Post Number: 57
|Posted on Tuesday, January 31, 2017 - 1:17 am: || |
Greetings from The Netherlands!
A while ago I posted something on a Christian Youth page on Facebook about the Sabbath and Hebrews 3 & 4. I got very positive reactions. Because of that I decided to show it to my wife. I didnt want to bring up the Sabbath because of the sensitivity of the subject (my in-laws are fanatic SDA's).
So she read it and decided to share it with my in-laws. I also posted it on my personal Facebook page. To our suprise my brother-in-law liked my post and posted that he liked it. That was really a big surprise, we are very happy to see that he is open-minded about the subject.
My parents-in-law responded with all kinds of SDA crap. I wasn't really concerned about their reaction, cause it is very easy to refute them. There was just one text I was curious about: Isaiah 66: 22-23. For them this texts tells us that we will celebrate the Sabbath on the new heaven and earth. What would your response be? Can you give me some context on this one?
Another thing is Matthew 12: 1-8
12 At that time Jesus went through the grainfields on the Sabbath. And His disciples were hungry, and began to pluck heads of grain and to eat. 2 And when the Pharisees saw it, they said to Him, “Look, Your disciples are doing what is not lawful to do on the Sabbath!”
3 But He said to them, “Have you not read what David did when he was hungry, he and those who were with him: 4 how he entered the house of God and ate the showbread which was not lawful for him to eat, nor for those who were with him, but only for the priests? 5 Or have you not read in the law that on the Sabbath the priests in the temple profane the Sabbath, and are blameless? 6 Yet I say to you that in this place there is One greater than the temple. 7 But if you had known what this means, ‘I desire mercy and not sacrifice,’[a] you would not have condemned the guiltless. 8 For the Son of Man is Lord even[b] of the Sabbath.”
What I'm getting from this is that David and the priests were breaking the Sabbath law, but they were innocent. Jesus says about this, that he is greater than the Temple.
For me this looks like that in the old situation the priests broke the Sabbath IN the temple, and they were blameless. Now we are IN Christ (who is greater than the Temple), so what does this say about the Sabbath? It's no longer valid!
But is this true? How hould I interpret this?
Hope you understand my post.. I'm Dutch :p
Post Number: 112
|Posted on Tuesday, January 31, 2017 - 7:30 am: || |
One way to understand Isaiah 66:22-23 is that from month to month (new moons) and Sabbath to Sabbath (week to week) all humanity will come to worship the Lord. If the text was intended to mean that the Sabbath day will be observed at that time and therefore it must be observed today, then to be consistent the new moons must be observed as well. Along with that the Levitical sacrificial system should be followed (66:21). It certainly appears SDAs wrench this passage out of context to promote obligatory Sabbath day observance. In the new heavens and earth the light of the sun and moon are not needed (Revelation 21:22-27; 22:3-5). The light emanating from the Lord is all that is needed. We perpetually rest in Him, not a day.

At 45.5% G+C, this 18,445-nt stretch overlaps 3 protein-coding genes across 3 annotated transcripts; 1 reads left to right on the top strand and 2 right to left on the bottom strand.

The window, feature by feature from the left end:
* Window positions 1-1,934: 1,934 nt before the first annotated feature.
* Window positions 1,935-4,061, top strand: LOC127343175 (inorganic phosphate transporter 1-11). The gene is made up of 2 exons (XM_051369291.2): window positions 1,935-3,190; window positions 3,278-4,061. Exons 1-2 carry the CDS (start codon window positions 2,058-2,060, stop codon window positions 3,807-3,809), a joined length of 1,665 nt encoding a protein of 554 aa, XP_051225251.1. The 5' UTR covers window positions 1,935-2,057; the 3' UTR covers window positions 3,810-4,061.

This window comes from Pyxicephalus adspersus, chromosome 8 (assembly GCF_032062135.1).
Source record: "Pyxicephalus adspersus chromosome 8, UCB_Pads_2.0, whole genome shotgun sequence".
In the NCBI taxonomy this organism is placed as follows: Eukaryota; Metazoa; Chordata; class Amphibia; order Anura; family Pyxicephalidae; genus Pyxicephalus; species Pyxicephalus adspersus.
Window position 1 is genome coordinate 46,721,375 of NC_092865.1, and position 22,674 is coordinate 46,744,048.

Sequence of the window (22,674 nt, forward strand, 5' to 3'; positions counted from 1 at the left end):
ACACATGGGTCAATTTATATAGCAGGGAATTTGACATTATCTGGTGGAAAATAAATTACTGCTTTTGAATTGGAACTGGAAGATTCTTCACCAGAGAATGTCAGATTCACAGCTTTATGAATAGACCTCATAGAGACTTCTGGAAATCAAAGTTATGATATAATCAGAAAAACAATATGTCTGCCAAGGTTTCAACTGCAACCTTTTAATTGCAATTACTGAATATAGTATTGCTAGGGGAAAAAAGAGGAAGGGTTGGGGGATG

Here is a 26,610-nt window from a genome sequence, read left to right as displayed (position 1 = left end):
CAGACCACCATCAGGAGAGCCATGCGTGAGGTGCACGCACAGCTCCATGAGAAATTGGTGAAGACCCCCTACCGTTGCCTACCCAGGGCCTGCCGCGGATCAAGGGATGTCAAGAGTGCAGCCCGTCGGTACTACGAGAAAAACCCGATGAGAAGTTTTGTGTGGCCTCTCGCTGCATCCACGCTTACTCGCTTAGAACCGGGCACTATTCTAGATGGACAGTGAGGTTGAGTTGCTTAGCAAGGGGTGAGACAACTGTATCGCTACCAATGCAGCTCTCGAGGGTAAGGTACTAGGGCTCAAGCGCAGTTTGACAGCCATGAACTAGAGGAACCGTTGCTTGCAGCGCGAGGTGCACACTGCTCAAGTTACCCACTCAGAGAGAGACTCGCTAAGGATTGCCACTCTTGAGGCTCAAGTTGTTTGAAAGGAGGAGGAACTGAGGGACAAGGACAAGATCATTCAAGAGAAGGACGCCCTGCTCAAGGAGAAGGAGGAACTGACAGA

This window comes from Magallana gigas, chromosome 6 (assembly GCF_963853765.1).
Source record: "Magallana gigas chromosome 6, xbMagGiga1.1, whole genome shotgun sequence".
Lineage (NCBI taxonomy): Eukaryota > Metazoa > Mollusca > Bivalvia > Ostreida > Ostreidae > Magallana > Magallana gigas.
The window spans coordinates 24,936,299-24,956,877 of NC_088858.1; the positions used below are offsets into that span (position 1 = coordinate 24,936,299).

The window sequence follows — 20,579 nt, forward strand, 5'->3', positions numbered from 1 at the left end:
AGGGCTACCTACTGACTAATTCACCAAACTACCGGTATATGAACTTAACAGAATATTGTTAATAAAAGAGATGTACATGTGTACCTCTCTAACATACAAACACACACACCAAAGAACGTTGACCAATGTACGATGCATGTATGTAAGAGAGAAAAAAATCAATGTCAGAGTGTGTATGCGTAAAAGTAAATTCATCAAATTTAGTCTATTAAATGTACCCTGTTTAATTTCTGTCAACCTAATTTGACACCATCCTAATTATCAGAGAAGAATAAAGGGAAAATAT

As for Matthew 12:1-8, I think you raise a valid point. Jesus is greater than the Sabbath and Lord over it. He is not obligated to it, and neither are those of us in the New Covenant.
I hope this sheds some light. :-)
Post Number: 24
|Posted on Saturday, March 25, 2017 - 7:36 pm: || |
The weekly Sabbath and the recurring New Moon are inseparably linked together in this passage to describe the perpetual holy worship of the Lord during timeless eternity. It cannot be describing a heavenly worship that is limited to weekly and monthly rituals reminiscent of the foreshadowing figures of the old covenant (Rev 21:23). The symbolic use of the New Moon and the Sabbath speak of the salvation and restoration of the cosmos, themes that will inhabit the praises of God’s people throughout eternity. What these two ceremonial laws typify will be the eternal topic of God’s people: a complete redemption that brought us to a new creation and the increasing glory of God’s kingdom. This verse no more supports observation of the Sabbath for the Christian than it does the New Moon. As Heather McKay notes, “Scholars who claim the dominance of the Sabbath worship seem oblivious to the equality of the New Moon and Sabbath in this text.” The equality of the Sabbath and New Moon are in their ceremonial status, and therefore, in their typological prefigurement of Christ’s redemption. The text clearly depicts the Sabbath as a type of eternal rest and the New Moon as a type of the re-creation. This is the experience of Christians now, for Christ came in the “fullness” of time (Gal 4:4). The former glass of time was emptied with the advent of Christ, and a new epoch began with the Lord’s Day in which we celebrate the super-abundance of the new birth and the resurrection.
Jesus Christ is the Sabbath fulfilled. We no longer taste of eternity in the Sabbath, but drink profusely of that promise through Jesus Christ Himself (1 John 5:12), who is the beginning and the end, the Alpha and Omega, the Faithful and True. He is the full expression of the Godhead in bodily form and gloriously resides in heaven awaiting His cherished bride. [From Sabbath Complete, p. 64-65]
For a discussion of Matt 12:1-8, see Sabbath Complete, p. 174-182.